Rising inflation expectations and a diving Great British Krona helped another leg downhill on Tuesday by dire production data.
This does smack of desperation, doesn’t it? From the FT on Thursday morning:
Osborne will use his Budget on March 20 to reinforce his message of “fiscal conservatism and monetary activism” by clarifying how the government intends to use monetary policy to get the economy growing again.
That’s the euro down 0.4 per cent or so against the dollar and crossing the $1.30 mark. Sterling (aka the Great British Krona) is also continuing its torrid start to 2013, losing another 0.9 per cent against the dollar and touching $1.50. Read more
That’s the considered opinion of Julian D. A. Wiseman (most recently head of UK rates strategy at Société Générale but writing on his personal blog here) on the Monday after Moody’s cut its credit rating for the UK from Aaa to Aa1, taking the Bank of England down with it. For those keeping count, that makes it a downgrade that was neither surprising, nor informative nor, in itself, damaging (as Martin Wolf put it)… but more to the point it was just plain silly. Read more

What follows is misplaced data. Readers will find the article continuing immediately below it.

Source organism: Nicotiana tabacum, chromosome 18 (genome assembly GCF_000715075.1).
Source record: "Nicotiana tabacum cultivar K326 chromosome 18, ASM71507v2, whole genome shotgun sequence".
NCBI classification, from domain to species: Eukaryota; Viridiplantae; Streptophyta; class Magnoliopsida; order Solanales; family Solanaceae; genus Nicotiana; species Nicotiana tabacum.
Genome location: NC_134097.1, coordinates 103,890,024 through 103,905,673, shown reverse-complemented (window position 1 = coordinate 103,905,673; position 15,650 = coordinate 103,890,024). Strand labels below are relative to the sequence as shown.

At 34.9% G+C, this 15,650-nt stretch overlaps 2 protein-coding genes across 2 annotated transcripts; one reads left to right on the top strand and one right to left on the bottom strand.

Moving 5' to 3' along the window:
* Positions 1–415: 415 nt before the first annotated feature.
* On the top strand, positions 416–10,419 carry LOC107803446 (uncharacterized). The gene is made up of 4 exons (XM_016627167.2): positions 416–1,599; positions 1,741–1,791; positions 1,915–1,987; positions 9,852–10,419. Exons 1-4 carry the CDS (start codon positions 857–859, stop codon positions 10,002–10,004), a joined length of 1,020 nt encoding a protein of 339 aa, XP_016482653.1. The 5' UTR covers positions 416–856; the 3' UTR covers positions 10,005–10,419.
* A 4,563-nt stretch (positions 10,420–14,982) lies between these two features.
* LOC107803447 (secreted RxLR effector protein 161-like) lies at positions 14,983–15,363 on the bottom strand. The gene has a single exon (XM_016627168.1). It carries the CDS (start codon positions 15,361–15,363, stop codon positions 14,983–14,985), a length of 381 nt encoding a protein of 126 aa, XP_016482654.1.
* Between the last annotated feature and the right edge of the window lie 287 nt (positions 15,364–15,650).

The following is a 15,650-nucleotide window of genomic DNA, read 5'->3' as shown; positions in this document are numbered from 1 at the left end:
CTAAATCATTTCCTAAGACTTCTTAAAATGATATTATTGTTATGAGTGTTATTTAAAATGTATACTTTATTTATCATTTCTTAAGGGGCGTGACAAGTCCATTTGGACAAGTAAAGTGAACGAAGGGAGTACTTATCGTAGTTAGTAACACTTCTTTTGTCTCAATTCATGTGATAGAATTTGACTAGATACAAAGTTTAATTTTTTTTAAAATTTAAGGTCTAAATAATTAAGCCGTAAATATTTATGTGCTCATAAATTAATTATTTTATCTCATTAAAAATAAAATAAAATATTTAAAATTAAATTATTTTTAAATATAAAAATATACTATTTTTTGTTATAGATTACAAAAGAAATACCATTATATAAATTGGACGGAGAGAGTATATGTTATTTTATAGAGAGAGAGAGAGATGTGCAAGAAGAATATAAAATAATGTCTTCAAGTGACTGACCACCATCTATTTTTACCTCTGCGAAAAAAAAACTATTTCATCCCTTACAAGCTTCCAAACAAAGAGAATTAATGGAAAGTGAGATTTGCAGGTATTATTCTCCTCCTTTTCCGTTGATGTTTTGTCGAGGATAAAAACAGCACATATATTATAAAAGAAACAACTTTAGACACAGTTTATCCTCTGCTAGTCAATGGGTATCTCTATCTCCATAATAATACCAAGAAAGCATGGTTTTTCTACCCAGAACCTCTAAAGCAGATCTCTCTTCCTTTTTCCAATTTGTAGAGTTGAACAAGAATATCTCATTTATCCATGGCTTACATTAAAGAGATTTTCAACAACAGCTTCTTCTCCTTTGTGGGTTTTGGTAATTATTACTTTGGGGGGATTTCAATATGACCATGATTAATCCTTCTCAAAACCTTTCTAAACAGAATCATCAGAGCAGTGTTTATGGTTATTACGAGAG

Here’s the dovish BoE minutes that started sterling sliding (click through for the pdf): Read more
It’s Carney live. We know George Osborne is
frustrated excited. Mark Carney, the next Governor of the Bank of England and the man Osborne once called “quite simply the best, most experienced and most qualified person in the world to do the job”, is in front of the Treasury select committee.
Here’s the live feed:
Dark matter may more commonly be associated with physics, space exploration and Professor Brian Cox, but, according to Deutsche Bank’s FX strategist George Saravelos, there’s a good chance that it’s becoming a recognisable force in the world of foreign exchange too.